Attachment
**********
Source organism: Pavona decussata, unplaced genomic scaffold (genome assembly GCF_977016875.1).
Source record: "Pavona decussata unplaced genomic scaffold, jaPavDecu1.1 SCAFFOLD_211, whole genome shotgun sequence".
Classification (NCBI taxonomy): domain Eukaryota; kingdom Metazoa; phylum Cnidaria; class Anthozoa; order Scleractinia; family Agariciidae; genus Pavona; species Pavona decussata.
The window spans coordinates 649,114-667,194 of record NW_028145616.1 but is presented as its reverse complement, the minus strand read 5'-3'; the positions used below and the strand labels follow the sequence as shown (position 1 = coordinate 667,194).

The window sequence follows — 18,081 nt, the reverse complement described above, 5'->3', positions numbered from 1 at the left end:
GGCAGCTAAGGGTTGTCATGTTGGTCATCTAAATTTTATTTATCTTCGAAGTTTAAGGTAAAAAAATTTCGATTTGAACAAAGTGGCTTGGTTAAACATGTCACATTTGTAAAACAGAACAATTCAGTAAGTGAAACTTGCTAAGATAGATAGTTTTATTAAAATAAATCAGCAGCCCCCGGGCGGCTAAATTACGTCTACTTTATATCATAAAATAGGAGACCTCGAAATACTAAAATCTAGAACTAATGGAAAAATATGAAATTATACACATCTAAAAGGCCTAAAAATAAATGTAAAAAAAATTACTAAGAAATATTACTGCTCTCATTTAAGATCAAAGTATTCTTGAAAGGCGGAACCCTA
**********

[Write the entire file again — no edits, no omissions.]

Source organism: Pavona decussata, unplaced genomic scaffold (genome assembly GCF_977016875.1).
Source record: "Pavona decussata unplaced genomic scaffold, jaPavDecu1.1 SCAFFOLD_211, whole genome shotgun sequence".
Classification (NCBI taxonomy): domain Eukaryota; kingdom Metazoa; phylum Cnidaria; class Anthozoa; order Scleractinia; family Agariciidae; genus Pavona; species Pavona decussata.
The window spans coordinates 649,114-667,194 of record NW_028145616.1 but is presented as its reverse complement, the minus strand read 5'-3'; the positions used below and the strand labels follow the sequence as shown (position 1 = coordinate 667,194).

The window sequence follows — 18,081 nt, the reverse complement described above, 5'->3', positions numbered from 1 at the left end:
GGCAGCTAAGGGTTGTCATGTTGGTCATCTAAATTTTATTTATCTTCGAAGTTTAAGGTAAAAAAATTTCGATTTGAACAAAGTGGCTTGGTTAAACATGTCACATTTGTAAAACAGAACAATTCAGTAAGTGAAACTTGCTAAGATAGATAGTTTTATTAAAATAAATCAGCAGCCCCCGGGCGGCTAAATTACGTCTACTTTATATCATAAAATAGGAGACCTCGAAATACTAAAATCTAGAACTAATGGAAAAATATGAAATTATACACATCTAAAAGGCCTAAAAATAAATGTAAAAAAAATTACTAAGAAATATTACTGCTCTCATTTAAGATCAAAGTATTCTTGAAAGGCGGAACCCTA